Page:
Those who expected Twitter polls to be a “scientific feature” on the social network will be sorely disappointed to find out that may not be the case; among them is the editorial board of the Washington Post.
There is, however, one thing that disappoints and upsets that board even more over on Twitter: Elon Musk. And his understanding of free speech, which he is now, to their seemingly great chagrin, free to exercise as the owner of the platform.
Apparently, while in a somewhat “doublethink” frame of mind, WaPo's Editorial Board is arguing that the efforts to bring (back) – and therefore protect – free speech on Twitter are in fact harming free expression.
Even Musk's message that the voice of people is tantamount to the voice of God (in Latin: “Vox Populi, Vox Dei”), particularly in a democracy (the very root of the word, “demos” – this time in Greek – is “people”) is dismissed as a “poetic expression of a sentiment.” A democratic sentiment – but apparently, that's irrelevant as it “does not reflect what Mr. Musk is doing with one of the world's most influential social media platforms.”
So thinks WaPo's editorial board.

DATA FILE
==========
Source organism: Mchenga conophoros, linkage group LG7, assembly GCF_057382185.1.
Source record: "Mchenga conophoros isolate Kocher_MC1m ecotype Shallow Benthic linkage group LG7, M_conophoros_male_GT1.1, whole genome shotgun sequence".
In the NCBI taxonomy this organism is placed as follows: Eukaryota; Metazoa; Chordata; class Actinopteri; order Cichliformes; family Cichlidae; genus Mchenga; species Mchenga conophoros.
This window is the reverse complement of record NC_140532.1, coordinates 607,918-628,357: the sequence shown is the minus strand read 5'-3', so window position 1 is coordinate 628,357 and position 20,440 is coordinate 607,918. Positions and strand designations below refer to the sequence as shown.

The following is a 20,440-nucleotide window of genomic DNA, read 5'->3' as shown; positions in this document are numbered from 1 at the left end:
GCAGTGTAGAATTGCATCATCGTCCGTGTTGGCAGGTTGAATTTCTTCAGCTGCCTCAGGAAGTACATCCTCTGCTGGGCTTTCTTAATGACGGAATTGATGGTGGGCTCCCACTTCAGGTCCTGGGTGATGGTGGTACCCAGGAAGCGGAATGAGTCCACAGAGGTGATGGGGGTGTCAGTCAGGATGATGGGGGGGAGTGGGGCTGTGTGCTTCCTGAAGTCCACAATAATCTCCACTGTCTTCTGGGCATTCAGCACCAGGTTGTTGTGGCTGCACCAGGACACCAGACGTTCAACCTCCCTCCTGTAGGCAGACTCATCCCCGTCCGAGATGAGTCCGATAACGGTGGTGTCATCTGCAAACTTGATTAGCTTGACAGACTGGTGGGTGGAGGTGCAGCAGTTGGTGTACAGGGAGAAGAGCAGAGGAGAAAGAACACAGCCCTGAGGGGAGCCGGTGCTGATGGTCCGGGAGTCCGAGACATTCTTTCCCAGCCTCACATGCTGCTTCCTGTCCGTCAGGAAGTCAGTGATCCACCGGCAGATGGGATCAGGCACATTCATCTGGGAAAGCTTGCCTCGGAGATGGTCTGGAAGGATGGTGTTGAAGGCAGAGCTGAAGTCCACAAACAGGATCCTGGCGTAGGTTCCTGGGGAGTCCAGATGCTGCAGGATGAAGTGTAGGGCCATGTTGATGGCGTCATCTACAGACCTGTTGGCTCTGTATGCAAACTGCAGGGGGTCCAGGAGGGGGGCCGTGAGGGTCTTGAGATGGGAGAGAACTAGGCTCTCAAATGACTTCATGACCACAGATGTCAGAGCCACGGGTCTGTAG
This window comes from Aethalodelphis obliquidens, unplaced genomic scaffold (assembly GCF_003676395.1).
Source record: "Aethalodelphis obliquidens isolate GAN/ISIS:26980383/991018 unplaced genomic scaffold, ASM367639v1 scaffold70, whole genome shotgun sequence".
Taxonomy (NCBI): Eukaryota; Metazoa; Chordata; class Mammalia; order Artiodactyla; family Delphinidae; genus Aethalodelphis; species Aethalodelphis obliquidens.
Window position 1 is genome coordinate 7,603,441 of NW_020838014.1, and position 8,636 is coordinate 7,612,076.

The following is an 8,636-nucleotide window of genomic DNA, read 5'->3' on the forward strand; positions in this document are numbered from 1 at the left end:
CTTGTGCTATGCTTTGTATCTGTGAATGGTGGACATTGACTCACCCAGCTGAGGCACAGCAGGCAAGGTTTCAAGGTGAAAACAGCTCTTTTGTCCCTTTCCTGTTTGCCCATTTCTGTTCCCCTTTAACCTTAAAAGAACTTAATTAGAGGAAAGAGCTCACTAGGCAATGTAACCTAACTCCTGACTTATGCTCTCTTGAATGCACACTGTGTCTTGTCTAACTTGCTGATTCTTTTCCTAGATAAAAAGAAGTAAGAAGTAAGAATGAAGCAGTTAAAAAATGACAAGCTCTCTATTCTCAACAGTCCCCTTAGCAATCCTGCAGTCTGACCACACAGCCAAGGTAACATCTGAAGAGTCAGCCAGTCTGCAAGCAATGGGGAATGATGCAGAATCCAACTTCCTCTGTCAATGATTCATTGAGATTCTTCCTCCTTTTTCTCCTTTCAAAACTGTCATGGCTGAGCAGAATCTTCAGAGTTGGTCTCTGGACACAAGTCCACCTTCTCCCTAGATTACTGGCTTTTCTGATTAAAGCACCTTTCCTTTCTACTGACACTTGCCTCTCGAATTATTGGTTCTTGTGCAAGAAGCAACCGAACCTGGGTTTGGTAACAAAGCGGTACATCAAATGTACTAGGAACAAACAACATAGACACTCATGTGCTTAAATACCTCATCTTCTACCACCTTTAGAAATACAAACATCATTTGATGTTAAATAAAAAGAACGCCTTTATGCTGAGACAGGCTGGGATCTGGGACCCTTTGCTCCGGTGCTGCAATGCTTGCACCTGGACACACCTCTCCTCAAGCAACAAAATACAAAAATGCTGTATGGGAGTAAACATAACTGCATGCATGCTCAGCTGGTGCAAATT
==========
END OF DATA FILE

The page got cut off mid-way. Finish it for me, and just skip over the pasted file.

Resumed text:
Recalling that Musk asked Twitter users to decide whether there should be “general amnesty to suspended accounts” – if no law had been broken, and there was no “egregious” spam coming for them, the article notes that this “unscientific poll” returned a landslide – 71% – “yes” response.
This left WaPo entirely unimpressed, one has to assume, because the most “painful” of the outcomes of this vote has been the reinstatement of former President Trump's Twitter account.
The newspaper – entirely unscientifically – seeks to invalidate the poll stating that “many of those who engage regularly with his (Musk's) account are his die-hard supporters.” (Neither WaPo nor Twitter are scientific journals – but it was the former who set the bar that high for Musk's poll, so it's only fair to hold their opinions to the same “scientific or not” scrutiny).
Since the takeover, Musk has been taking many steps designed to financially steady the ship of Twitter's perennially poor business results, while the platform enjoys considerable clout among politicians, journalists, and the like.
WaPo sees staff layoffs that happened in this process as yet more proof of a threat to free speech on Twitter today.
“Slashing the number of staff devoted to policing content can end up harming civil liberties,” claim the paper's editors.